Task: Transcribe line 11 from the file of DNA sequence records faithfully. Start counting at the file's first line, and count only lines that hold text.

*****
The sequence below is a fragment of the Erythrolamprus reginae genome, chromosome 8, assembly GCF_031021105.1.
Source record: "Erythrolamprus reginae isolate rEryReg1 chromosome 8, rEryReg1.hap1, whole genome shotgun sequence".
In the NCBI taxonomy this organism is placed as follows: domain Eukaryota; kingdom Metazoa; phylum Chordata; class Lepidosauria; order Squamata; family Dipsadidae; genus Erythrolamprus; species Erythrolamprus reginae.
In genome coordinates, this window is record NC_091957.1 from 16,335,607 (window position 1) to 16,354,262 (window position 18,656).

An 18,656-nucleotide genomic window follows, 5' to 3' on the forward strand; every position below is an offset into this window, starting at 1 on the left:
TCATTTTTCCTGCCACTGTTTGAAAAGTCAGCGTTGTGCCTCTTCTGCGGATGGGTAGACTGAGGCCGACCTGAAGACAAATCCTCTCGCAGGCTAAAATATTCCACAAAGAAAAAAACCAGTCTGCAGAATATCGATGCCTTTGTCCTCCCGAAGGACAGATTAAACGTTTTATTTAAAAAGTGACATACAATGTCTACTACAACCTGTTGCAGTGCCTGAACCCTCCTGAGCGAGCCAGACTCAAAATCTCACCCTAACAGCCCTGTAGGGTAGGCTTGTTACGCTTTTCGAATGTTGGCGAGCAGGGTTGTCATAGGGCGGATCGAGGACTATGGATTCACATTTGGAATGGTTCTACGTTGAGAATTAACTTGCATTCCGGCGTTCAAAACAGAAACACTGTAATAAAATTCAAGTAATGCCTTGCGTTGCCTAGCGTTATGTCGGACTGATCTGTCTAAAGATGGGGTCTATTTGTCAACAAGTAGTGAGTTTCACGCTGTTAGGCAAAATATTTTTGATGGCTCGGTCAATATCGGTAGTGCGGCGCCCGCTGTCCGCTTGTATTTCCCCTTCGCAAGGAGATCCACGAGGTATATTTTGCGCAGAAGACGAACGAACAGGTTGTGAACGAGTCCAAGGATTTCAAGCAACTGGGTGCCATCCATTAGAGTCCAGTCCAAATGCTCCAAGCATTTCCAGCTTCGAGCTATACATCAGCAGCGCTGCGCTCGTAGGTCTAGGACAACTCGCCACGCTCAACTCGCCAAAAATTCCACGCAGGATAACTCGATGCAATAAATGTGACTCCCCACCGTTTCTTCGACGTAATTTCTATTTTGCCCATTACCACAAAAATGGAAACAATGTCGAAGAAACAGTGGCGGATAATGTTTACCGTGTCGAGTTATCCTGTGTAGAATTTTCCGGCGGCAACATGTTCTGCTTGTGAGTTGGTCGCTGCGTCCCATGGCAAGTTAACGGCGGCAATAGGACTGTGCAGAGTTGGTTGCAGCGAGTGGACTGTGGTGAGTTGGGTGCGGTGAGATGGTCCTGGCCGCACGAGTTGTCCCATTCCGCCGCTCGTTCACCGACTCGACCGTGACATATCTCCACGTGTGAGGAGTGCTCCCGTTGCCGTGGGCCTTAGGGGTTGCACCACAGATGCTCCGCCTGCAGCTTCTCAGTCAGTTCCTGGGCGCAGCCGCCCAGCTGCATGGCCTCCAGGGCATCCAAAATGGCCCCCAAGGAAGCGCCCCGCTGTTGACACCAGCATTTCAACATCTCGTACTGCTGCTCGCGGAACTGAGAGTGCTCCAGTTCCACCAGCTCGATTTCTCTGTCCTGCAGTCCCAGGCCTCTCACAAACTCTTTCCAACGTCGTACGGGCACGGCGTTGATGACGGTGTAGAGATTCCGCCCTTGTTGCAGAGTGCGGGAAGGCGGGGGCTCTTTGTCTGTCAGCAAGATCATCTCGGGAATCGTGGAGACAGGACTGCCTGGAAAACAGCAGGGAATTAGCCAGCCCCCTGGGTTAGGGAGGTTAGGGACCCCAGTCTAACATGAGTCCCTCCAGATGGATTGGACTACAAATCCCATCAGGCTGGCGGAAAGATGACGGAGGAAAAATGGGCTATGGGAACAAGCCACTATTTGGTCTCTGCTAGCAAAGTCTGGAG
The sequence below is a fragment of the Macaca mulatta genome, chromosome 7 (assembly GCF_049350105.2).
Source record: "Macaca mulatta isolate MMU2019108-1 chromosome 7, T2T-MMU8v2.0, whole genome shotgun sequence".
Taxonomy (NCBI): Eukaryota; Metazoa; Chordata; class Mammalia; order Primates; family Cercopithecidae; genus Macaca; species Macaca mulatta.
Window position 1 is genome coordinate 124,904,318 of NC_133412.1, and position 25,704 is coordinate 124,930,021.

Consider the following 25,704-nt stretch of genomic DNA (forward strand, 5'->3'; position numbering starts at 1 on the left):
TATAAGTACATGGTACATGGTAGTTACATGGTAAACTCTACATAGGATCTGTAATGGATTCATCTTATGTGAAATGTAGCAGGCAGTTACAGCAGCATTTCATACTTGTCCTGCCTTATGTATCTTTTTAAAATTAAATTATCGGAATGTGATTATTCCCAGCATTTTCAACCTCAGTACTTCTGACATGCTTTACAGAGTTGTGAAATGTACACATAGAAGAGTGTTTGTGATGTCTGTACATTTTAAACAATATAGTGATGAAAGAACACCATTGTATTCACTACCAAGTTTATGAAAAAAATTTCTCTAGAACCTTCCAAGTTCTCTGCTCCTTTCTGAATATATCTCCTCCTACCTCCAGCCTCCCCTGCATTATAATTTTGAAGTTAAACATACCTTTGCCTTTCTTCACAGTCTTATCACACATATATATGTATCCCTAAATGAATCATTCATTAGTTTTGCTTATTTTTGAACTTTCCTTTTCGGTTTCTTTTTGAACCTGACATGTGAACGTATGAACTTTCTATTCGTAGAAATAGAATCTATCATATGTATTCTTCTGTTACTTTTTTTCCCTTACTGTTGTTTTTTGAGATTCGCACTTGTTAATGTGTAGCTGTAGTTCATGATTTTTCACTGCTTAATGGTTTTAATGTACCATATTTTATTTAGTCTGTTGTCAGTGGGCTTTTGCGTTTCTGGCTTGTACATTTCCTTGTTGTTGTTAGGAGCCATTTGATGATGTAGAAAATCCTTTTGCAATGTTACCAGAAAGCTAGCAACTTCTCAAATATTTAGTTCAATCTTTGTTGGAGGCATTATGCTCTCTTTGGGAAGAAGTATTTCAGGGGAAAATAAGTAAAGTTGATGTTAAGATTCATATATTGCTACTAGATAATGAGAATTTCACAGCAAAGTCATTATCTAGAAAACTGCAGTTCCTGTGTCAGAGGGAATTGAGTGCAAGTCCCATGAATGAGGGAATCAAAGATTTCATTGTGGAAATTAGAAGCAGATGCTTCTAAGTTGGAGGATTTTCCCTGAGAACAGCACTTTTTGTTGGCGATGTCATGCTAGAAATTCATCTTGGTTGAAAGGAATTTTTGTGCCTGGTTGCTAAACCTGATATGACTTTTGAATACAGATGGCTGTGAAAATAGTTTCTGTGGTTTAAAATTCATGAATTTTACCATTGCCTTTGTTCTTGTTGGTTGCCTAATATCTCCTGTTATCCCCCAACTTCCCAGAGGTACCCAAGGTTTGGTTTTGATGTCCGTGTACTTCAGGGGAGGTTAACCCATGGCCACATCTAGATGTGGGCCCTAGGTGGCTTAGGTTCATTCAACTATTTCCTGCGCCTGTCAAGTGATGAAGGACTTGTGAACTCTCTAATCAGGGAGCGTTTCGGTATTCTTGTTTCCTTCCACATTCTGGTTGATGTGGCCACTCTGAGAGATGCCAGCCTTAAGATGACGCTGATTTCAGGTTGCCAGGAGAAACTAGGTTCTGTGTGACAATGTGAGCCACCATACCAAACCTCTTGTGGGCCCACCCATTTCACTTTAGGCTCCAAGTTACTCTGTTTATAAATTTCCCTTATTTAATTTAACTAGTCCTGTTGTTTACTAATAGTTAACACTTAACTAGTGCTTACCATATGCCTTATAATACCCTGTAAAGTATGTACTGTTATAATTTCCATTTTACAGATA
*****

Consider the following 25,704-nt stretch of genomic DNA (forward strand, 5'->3'; position numbering starts at 1 on the left):